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  • Writer's pictureErika Nichols-Frazer

What Mental Health Means to Me

It's World Mental Health Day. I learned this when I logged onto my Peloton and a bright banner popped up announcing the day and that they'd created a series of mental health rides. Curious, I chose a 20-minute Mental Health Recovery ride. It was pretty much a normal recovery (low-intensity) ride, except the instructor talked pretty much the whole time about mental health. He'd been diagnosed with cancer a few years prior and had had some dark days. He talked about how music and exercise were his ways of dealing with the hard stuff, of pulling himself out of depression. It made me think of my own mental health journey and what I've learned.

After spending a week in a teen psych ward as a 13-year-old, I was determined not to go back to a place like that. Ever. That and all the pain my anorexia had caused my family gave me immense guilt at bringing them into my suffering. I was so grateful for everything they'd done for me, but still a little hurt at being sent away. I knew they were worried and trying to do their best. So was I, but it wasn't enough. For months, if not years, I tried so hard to prove to them I was stronger and more capable than I felt. I refused to seek any kind of treatment for my episodes and drinking habits in college. When manic, I was the life of the party, throwing them back, dancing wildly, always in the middle of everything. I threw a lot of parties in my on-campus apartment. People said I was fun. I couldn't tell them I couldn't land, was floating away.

"What's with all this energy?" one guy asked. I didn't know how to answer, I'm barely holding on.

Just over four years ago, I had one of my worst manic episodes to date and my life nearly fell apart. I self-medicated and had a hard time crawling out of the deep hole I'd buried myself in (you can read all about it in my book, Feed Me, which comes out in Spring 2022). Still, I felt like I had to go on and pretend everything was OK. It would be another six or seven months before I'd finally be diagnosed with Bipolar Disorder I and another several months after that before I'd be properly medicated. I totaled a car by falling asleep at the wheel when taking meds that made me extremely drowsy. You can read about my manic episodes here.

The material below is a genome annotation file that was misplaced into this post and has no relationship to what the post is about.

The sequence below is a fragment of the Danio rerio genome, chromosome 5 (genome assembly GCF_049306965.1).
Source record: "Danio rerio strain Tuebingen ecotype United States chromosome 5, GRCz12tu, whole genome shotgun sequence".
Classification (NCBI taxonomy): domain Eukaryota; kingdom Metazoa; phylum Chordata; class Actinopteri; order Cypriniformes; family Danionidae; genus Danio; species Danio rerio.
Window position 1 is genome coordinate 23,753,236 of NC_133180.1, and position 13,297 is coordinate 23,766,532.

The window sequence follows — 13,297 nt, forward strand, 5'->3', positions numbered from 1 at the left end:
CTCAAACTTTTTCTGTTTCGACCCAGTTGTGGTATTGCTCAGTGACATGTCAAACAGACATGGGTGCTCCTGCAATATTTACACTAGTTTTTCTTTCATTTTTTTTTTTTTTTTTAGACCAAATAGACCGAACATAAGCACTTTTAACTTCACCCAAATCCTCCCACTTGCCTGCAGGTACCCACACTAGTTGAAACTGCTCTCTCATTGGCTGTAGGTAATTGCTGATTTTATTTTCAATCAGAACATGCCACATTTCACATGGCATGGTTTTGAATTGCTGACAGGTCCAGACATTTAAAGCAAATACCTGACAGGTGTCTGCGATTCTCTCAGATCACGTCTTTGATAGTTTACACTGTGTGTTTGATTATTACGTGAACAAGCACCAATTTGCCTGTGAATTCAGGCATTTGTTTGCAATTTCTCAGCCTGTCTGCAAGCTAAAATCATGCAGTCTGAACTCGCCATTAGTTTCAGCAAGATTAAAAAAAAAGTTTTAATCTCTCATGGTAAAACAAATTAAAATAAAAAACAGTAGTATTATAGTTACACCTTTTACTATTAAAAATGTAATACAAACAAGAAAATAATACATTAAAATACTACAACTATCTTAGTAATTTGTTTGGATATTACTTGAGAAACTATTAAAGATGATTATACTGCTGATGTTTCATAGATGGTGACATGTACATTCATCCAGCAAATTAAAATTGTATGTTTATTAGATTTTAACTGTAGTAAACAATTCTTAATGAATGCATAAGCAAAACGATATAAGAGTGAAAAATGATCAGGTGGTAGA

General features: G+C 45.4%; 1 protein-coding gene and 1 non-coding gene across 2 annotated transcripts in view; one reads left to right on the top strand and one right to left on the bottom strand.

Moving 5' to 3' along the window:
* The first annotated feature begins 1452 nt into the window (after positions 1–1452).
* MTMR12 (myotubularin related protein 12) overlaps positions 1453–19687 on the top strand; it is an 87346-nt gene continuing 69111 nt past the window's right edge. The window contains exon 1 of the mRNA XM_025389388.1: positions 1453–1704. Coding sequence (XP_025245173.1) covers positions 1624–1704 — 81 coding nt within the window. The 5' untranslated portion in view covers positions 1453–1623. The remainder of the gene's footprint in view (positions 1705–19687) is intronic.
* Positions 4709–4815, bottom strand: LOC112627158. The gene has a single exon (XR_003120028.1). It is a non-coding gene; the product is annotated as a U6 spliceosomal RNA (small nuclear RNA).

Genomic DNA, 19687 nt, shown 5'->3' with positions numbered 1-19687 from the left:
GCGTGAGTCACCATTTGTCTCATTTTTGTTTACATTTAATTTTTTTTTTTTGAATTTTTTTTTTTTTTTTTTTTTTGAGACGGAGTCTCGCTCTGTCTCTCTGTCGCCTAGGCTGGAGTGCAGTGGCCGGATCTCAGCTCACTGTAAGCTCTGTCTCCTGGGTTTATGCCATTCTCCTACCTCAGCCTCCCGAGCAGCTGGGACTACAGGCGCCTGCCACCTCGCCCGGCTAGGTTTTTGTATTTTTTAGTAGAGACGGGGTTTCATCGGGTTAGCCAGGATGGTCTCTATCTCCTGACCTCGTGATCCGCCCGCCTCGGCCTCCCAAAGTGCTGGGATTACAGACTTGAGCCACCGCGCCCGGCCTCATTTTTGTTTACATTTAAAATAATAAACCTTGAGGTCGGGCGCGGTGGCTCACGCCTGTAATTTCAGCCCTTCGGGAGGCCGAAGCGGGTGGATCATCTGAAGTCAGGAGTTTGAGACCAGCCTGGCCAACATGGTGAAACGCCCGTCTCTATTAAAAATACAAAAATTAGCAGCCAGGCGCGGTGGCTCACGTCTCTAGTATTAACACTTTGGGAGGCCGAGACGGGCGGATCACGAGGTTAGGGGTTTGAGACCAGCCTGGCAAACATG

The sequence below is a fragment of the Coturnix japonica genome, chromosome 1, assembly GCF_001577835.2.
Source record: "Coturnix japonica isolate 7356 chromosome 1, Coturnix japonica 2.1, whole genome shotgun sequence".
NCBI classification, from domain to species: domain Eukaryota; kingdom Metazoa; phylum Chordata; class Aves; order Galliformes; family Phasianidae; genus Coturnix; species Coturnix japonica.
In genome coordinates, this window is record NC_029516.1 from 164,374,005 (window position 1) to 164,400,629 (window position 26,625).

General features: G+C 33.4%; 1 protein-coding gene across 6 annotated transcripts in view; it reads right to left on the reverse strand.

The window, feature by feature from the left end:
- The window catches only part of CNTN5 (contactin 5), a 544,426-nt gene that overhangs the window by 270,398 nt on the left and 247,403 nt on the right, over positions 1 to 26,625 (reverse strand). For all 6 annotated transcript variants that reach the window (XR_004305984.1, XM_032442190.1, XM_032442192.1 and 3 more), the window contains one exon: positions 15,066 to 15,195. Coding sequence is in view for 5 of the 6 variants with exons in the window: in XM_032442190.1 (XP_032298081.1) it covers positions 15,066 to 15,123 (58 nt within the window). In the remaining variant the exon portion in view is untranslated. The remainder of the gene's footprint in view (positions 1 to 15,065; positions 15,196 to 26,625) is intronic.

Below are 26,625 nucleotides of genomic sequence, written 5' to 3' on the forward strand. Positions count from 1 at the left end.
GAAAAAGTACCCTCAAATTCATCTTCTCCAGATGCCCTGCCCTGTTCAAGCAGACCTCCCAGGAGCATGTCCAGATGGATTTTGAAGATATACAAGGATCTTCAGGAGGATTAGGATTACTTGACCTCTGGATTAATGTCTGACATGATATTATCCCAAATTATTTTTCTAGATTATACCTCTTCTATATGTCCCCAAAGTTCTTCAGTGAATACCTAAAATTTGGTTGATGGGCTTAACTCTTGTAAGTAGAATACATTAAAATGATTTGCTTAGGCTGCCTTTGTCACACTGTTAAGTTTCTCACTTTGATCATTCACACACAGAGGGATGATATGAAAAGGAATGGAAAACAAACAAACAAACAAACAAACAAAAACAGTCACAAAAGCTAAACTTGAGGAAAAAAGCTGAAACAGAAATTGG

It took me time and a whole lot of therapy to come to terms with the things I'd thought and done while in a mental health crisis, to start to believe that I was worth loving, despite my mental illness. It was a hard time, but how could I tell anyone that? After a few break-downs (or breaking open, my former therapist would say), I was convinced I had to make my husband think I was OK or he wouldn't love me anymore.

I once went to work manic, determined to push through it and having used up my vacation/sick days, not wanting to ask for anything extra. If I pretended my mental illness wasn't making me unable to concentrate or complete a thought/sentence rationally, connect the dots between one thought and another, then I was fine. I made it through a few hours of shaking and mumbling to myself non-stop, going on meandering rants in staff meeting, before my boss asked me to go home. Everyone stared at me. I was ashamed. I was trying so hard to hold it together, but I'd been defeated by my illness. When I returned to work about a week later, my boss and I had a meeting. He asked what he should do if I was in crisis again. I gave him my husband's contact info and told him to call him and have him pick me up. He told me taking care of myself was the most important thing and they were lucky to have me as part of the team. I was embarrassed by revealing the secret of my mental illness, of not being stronger than it.